By Scott A. Yeager for GANT News
Unless you are close to town, nights in the Pennsylvania Wilds are dark, pitch black in most areas.
Granted, there is a certain brilliance in the night skies – the Milky Way, the cast of characters in the familiar constellations overhead and the occasional meteor shower provides a comfort of sorts to your senses.
If your gaze naturally pulls skyward, you are never lost and seldom alone; on the other hand, if you are keen to keep your eyes closer to the ground, you come to appreciate the serenity of misty hollows, dark paths and a life without any discernible borders.
There is something to be said for the inky black and for the peace that it affords one’s mind.
While there are those who would argue that black things are something to be suspicious of or to raise one’s utmost caution, most people come to find that black things in the Pennsylvania Wilds are pretty intelligent – take for instance the common crow.
Crows stand out from other birds in the PA Wilds because of their intelligence. Scholars as far back as the venerable Aesop, the author of many celebrated fables, have recognized the problem-solving abilities of crows; in fact, there are those who would suggest that crows taught human beings the value of working smarter, not harder to achieve a given objective.
Like humans, crows are highly social creatures. They coordinate and strategize with other crows, making them a formidable force when confronted by larger threats.
Crows are omnivores, they can make a meal out of just about anything. But in the end, they are black and people have often associated them with ominous tidings and even death itself.
Thankfully, crows are not the only black things in the Pennsylvania Wilds that are often misunderstood.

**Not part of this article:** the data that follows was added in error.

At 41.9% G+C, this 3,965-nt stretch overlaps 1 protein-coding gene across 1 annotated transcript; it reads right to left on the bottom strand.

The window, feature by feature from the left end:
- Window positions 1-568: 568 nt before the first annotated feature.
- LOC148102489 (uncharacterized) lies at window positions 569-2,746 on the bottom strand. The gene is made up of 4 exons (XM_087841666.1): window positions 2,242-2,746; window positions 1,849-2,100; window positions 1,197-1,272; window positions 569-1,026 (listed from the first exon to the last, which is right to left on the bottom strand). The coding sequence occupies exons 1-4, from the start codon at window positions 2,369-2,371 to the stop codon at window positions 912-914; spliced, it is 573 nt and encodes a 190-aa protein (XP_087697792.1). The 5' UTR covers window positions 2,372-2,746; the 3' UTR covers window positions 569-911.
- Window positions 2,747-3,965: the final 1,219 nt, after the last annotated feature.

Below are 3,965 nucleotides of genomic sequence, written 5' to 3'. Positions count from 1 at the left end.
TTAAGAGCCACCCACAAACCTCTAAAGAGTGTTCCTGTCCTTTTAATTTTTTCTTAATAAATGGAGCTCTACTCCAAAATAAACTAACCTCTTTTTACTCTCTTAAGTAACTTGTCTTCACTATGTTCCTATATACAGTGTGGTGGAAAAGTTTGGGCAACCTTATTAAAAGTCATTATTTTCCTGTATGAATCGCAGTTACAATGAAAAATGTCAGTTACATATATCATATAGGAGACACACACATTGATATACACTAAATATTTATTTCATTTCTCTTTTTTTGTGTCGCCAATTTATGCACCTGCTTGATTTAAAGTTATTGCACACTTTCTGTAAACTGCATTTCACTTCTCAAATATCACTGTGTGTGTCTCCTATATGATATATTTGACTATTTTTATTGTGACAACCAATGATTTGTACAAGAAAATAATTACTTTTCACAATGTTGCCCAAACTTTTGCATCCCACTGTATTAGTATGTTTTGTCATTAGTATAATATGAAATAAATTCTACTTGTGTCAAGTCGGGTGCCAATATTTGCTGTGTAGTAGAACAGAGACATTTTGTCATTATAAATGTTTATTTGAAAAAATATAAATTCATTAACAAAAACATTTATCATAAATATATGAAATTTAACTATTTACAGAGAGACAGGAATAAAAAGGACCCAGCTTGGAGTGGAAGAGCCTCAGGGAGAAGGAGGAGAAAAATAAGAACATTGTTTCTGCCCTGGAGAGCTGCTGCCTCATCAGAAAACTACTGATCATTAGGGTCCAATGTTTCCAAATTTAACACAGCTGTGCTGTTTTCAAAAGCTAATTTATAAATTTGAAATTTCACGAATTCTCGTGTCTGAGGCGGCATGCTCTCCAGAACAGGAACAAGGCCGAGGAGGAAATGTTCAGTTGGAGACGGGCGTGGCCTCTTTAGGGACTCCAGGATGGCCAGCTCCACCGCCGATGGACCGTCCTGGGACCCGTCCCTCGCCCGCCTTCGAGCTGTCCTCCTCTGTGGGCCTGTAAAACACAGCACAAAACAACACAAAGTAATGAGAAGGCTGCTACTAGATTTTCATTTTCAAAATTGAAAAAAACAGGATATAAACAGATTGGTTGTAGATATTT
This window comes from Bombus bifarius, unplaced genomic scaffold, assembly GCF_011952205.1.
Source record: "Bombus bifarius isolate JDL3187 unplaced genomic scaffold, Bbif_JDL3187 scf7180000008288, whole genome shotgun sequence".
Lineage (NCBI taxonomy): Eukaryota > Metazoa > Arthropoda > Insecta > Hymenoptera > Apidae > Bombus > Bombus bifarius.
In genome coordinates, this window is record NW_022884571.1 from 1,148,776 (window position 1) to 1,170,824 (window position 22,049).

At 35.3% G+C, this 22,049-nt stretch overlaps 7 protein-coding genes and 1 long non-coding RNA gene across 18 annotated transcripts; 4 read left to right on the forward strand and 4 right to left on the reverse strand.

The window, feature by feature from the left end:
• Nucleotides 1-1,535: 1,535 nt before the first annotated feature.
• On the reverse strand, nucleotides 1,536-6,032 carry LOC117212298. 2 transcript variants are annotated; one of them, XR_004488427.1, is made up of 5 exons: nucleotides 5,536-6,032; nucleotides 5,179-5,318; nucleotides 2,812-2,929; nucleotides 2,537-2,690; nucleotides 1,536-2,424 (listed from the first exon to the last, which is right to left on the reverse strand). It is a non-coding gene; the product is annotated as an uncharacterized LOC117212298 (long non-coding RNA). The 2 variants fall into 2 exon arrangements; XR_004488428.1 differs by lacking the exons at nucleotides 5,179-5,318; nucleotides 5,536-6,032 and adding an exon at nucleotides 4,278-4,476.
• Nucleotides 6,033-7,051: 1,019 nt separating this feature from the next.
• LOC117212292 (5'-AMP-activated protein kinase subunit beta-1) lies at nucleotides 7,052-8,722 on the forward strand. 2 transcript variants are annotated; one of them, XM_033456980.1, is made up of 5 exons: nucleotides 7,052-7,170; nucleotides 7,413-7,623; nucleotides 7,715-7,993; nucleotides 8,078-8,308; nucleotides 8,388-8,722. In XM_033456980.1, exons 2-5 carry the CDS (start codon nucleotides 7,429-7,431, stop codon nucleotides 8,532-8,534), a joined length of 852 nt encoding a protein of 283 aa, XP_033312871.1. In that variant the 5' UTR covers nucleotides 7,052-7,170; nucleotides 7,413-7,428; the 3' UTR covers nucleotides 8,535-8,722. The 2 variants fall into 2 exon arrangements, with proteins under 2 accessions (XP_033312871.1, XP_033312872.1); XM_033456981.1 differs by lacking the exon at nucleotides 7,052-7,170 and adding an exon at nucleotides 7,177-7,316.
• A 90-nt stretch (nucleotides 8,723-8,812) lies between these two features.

If you are a resident in Clearfield, Elk, Cameron, Clarion, or any of the other counties that comprise our region, you enjoy feeding birds – sadly, bird seed is also a favorite treat for black bears.
And while many view the black bear as a nuisance or a dumb brutish creature, rest assured their color proves them to be just the opposite. Black bears are great climbers.
This is why it is always a good idea to stand your ground when you meet one on the trail or if you have one wander into your camp. You do not want to turn tail and run.
Face them, let them see you – they tend to have bad eyesight – better yet, let them hear you. They aren’t much for loud noises.
Like crows, the black bear is an adept problem-solver, especially when food is involved. Many a car window and interior have been “redecorated” because an empty fast food bag was tucked away in the back seat.
Black bears, like crows, have been given a bad reputation. They are smart and always stand at the ready to demonstrate the limits of human ingenuity bent toward securing tasty bits.
Speaking of tasty bits, the black bear and crow are not the only black inhabitants of the Pennsylvania Wilds who demonstrate a higher than expected range of intelligence – the black rat snake is also a friend to farmers, homeowners and campers alike.
The black rat snake is a friend to human beings. Like black bears, they are excellent climbers and like their feathered cousins, the crows, they are inevitably maligned because of their appearance.
The black rat snake is one of the largest reptiles in the Pennsylvania Wilds. They keep our homes, businesses, camps and communities free of mice, rats and other rodents that might seem cute, but who also carry disease in check.
They are Nature’s contortionists. A black rat snake can squeeze itself – all of itself – into places that will leave other creatures scratching their heads in amazement. Black rat snakes are peaceful creatures.
They might peak up over a log at you as you walk down a trail or past a wood pile; but rest assured, they are on your side.
Black things are intelligent things, at least it would seem so in the Pennsylvania Wilds. Crows, black bears and black snakes are as misunderstood as many humans who adorn the color black.
Are they evil, vile or to be marginalized? No, that would be our mistake. The most important lessons that we learn in this life are those which we acquire through observation – it is the action of a thing, its behavior that reveals its purpose to us – not its appearance.
The next time you see a crow, a black snake or a chubby black bear, suspend your initial judgements and just watch the animal.
What does it do? Like people, the creatures in the Pennsylvania Wilds will teach you more through their actions than what first meets the eye.
They may even teach you a thing or two about how to approach others in your world. The purpose of a thing is always revealed by way of its actions and behavior. The only real darkness is fear, the blackest of all things.